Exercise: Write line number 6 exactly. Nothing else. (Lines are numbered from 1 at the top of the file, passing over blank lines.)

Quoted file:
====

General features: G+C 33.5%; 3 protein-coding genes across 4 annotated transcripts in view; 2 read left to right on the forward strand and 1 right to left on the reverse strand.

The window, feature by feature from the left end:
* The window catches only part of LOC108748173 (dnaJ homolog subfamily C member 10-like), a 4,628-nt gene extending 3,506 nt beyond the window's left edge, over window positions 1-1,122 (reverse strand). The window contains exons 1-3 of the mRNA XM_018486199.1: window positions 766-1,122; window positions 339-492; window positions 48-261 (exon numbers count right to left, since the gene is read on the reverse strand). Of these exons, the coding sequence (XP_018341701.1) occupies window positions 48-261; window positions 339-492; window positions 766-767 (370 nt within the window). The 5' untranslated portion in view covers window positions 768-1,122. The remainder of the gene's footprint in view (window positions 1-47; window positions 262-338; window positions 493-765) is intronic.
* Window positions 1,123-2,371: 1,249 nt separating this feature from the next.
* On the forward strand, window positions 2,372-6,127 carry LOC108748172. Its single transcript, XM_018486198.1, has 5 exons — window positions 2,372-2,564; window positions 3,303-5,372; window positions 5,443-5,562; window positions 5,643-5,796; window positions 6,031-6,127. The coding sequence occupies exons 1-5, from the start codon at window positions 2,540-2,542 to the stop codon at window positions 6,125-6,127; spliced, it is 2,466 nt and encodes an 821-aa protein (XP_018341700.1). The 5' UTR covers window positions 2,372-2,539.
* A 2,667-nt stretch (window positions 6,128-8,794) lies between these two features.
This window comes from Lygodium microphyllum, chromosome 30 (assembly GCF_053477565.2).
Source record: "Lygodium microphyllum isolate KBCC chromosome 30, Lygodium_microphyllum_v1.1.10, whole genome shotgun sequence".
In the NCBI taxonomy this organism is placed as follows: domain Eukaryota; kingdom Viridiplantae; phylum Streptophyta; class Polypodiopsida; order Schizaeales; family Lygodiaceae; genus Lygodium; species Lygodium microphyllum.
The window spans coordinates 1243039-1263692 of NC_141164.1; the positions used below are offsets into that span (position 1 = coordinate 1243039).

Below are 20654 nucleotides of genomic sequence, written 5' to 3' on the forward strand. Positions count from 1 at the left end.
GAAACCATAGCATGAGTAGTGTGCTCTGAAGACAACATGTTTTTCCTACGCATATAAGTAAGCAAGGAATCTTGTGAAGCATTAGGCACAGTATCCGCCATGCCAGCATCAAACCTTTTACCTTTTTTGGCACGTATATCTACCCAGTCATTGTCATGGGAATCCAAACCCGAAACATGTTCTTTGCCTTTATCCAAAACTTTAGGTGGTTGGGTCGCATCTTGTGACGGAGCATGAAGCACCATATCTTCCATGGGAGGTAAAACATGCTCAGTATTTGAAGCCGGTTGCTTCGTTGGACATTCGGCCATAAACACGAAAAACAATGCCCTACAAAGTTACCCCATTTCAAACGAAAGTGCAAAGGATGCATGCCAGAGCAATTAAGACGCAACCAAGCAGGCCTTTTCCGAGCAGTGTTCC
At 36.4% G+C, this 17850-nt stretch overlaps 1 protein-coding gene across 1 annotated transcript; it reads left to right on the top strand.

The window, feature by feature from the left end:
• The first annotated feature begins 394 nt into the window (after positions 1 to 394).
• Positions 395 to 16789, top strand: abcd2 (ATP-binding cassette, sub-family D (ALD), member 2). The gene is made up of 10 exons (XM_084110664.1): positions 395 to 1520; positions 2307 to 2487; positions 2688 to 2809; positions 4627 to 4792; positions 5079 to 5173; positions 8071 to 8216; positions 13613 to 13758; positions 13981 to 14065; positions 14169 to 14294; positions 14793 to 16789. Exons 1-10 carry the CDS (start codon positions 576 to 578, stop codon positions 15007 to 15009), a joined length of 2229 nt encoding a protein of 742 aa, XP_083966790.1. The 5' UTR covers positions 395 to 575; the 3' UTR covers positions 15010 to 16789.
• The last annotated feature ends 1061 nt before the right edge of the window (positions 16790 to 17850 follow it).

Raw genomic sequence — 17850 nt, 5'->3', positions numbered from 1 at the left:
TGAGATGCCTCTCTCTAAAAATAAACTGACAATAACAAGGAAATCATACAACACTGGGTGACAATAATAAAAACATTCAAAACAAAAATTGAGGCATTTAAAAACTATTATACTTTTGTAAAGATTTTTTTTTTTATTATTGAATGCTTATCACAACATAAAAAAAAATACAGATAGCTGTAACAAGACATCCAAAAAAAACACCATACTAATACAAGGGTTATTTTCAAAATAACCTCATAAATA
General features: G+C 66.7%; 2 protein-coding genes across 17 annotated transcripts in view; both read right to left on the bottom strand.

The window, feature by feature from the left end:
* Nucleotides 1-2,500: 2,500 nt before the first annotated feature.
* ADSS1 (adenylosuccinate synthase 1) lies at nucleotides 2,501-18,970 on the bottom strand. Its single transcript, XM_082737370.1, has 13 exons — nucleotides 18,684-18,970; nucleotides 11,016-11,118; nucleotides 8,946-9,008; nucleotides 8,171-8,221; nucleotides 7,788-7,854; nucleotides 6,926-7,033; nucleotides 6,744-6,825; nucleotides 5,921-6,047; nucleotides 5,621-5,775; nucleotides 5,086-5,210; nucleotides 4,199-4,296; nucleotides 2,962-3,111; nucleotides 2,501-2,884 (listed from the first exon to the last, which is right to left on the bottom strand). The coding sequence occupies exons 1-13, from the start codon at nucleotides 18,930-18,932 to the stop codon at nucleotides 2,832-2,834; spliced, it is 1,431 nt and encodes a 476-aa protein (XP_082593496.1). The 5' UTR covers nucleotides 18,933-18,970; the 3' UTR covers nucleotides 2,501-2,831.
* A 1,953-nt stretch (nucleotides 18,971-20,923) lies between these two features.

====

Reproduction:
* A 2,667-nt stretch (window positions 6,128-8,794) lies between these two features.